Look, form letters are just a polite and efficient way for an editor to reject a story when they don’t have the time or need to offer more feedback. But, hey, I get it. If you’re new to the process, something like “don’t feel it’s a good fit” might send you down that aforementioned dark path in search of the TRUE meaning being the word “fit.” Let me turn the light on and save you some time. It doesn’t mean what you think it means. It’s just a no, nothing more, and one of dozens and probably hundreds you’re going to get if you keep sending out submissions. Move on, don’t read into it or dwell on it, and send that story out again.

Thoughts on form rejections? Tell me about it in the comments.

The Rejectomancer Mk II

If you’ve followed my blog for long, you’ve likely seen the “Be a Rejectomancer” page. It’s been a fixture in my menu bar since I began Rejectomancy. Essentially, it translates rejection into a game of sorts, an RPG-class-inspired bit of fun designed to take some of the sting out of rejections. I’ve been threatening to update it and add new features to the “rejectomancer class” for a while, and, well, after four years of this blog and a whole bunch of rejections, it’s time. So here’s the new and improved rejectomancer. New features highlighted in red. Enjoy!


You’ve decided you’re a writer, and you’re going to send your work out to publishers, hoping for the glories of publication and likely ill-prepared for the realities of rejection. You have taken your first step on the path of rejectomancy.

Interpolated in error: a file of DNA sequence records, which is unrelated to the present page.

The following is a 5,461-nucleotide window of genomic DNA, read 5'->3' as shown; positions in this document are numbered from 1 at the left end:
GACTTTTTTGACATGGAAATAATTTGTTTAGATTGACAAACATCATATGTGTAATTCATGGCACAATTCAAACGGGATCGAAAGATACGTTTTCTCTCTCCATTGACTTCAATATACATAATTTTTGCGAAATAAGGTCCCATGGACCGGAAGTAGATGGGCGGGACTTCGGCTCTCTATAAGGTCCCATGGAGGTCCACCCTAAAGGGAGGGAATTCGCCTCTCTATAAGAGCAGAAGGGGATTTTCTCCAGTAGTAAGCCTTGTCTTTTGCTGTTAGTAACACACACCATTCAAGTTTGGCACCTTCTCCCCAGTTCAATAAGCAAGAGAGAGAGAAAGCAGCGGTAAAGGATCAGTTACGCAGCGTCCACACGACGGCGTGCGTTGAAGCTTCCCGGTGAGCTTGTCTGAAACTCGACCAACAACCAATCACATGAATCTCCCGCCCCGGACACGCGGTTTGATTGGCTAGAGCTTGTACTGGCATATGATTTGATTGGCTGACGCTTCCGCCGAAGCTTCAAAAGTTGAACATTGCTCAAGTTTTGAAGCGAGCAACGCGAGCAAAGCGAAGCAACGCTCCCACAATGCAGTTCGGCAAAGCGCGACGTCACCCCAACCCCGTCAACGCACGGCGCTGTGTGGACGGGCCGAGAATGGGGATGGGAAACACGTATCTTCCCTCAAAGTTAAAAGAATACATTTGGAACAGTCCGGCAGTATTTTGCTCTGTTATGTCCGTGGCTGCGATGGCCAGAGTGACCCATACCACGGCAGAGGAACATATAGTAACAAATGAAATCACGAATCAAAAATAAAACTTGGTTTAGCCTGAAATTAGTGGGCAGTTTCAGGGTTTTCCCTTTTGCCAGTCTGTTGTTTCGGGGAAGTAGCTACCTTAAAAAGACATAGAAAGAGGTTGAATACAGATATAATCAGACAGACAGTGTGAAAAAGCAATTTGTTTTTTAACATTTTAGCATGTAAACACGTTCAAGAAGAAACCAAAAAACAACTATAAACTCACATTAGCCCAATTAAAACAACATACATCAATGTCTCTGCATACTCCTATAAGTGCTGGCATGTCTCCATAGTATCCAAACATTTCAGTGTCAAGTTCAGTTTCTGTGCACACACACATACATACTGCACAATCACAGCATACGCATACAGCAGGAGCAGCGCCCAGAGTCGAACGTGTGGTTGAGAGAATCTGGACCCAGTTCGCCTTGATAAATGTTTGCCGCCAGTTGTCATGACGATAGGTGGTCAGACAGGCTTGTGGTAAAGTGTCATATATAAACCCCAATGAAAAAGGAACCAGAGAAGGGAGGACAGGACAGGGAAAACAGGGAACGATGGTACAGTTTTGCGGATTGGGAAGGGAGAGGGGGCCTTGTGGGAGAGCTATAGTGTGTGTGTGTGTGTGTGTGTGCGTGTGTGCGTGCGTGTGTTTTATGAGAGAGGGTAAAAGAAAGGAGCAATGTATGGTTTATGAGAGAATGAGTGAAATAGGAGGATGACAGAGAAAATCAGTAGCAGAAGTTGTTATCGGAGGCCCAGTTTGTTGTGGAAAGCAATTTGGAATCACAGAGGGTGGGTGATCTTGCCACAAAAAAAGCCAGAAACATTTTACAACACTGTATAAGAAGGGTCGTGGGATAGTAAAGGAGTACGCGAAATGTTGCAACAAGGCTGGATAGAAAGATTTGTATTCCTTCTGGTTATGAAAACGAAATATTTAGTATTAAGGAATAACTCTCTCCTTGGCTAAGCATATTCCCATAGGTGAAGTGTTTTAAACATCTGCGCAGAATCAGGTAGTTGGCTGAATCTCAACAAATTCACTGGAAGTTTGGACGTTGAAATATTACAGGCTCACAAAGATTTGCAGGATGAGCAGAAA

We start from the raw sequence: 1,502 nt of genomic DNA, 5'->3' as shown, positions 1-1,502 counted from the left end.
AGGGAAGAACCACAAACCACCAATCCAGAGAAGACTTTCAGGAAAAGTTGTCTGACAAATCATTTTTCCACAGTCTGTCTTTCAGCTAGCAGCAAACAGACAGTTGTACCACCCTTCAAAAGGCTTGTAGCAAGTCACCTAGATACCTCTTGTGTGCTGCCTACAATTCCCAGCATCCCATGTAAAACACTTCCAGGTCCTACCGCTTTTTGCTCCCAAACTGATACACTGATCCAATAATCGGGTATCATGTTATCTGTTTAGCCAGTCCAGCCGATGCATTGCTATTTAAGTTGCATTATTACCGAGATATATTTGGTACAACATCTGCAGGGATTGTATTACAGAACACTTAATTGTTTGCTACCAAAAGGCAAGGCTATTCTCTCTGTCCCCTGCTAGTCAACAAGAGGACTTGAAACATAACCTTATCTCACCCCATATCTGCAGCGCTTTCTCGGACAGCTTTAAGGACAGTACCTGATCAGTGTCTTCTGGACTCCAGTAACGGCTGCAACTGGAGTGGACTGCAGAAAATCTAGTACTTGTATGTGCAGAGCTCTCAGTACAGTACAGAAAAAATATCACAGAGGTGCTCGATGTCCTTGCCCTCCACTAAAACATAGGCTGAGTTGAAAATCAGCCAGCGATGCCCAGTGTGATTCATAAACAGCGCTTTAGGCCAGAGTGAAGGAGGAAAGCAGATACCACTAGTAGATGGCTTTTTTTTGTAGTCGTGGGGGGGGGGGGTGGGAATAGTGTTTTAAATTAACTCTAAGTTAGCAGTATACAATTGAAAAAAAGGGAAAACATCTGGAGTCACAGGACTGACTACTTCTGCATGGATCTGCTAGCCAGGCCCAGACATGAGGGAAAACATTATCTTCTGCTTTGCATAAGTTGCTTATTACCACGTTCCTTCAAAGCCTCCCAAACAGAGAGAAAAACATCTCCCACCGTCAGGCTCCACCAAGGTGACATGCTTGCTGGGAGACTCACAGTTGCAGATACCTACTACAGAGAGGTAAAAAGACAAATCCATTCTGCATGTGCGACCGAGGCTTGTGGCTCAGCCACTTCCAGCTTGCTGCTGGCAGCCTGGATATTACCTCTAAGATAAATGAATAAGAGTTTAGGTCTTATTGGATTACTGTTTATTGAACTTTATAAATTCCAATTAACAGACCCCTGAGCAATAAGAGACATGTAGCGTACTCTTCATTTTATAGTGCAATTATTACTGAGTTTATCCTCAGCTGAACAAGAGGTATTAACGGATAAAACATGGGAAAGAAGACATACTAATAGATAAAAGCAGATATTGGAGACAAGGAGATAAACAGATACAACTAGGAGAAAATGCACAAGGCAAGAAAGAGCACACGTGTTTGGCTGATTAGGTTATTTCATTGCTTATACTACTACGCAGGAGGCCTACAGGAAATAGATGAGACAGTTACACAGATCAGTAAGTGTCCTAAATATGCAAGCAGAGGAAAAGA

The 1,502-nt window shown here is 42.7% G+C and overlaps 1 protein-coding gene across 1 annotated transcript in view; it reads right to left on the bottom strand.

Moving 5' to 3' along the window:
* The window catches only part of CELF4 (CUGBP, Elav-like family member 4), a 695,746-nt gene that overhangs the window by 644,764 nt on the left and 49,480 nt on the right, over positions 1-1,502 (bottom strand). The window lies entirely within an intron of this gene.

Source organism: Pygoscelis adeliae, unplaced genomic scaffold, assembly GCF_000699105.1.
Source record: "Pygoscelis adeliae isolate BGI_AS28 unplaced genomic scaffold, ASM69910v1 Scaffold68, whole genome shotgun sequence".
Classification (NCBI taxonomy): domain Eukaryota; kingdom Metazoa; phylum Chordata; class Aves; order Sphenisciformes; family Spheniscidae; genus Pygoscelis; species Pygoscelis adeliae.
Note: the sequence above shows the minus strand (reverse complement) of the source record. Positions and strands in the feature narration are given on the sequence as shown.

Like anything else, rejectomancy is a skill that must be practiced, and the only way to practice it is to be told “this is not for us” and “we’re going to pass” over and over and over again. You see, rejectomancy is not a measure of your talent or even your success—though, those things often come with the higher levels of rejectomancy—it is a measure of your perseverance against the relentless grind of the submission process. The rejectomancer has developed a toughened skin that can turn aside the sharp sting of rejection letters and the mental fortitude to endure the sometimes years-long wait for a response to a submission. The rejectomancer learns from rejection and grows stronger from it.

How do you become a rejectomancer? You submit work and get rejected (mostly). Each rejection earns you vital experience that propels you down the path of rejectomancy, allowing you to stand up to more and more disappointment, until, finally, rejections are no more than minor irritations along the path of writerly achievement.

Since I’m a giant nerd who has worked in the tabletop gaming industry for the better part of my professional career, I’ll be quantifying rejectomancy using the framework of an RPG character class. Yes, I know, that’s a little weird, but I have a feeling it’ll make sense to many of the folks who read my blog. If you have no idea what the hell I’m talking about, think Dungeons & Dragons, and try to follow along.

And a quick disclaimer:

Of course, I do not mean to imply your rejectomancy level is, in any way, a real measure of your writing ability. This whole thing is just a way to have a bit of fun with the often painful reality of literary rejection. So, please, don’t take this seriously or anything.

Rejectomancer Advancement

Level XP Resistance
1 Baby Bunny
2 5 Paper
3 10 Glass
4 25 Ceramic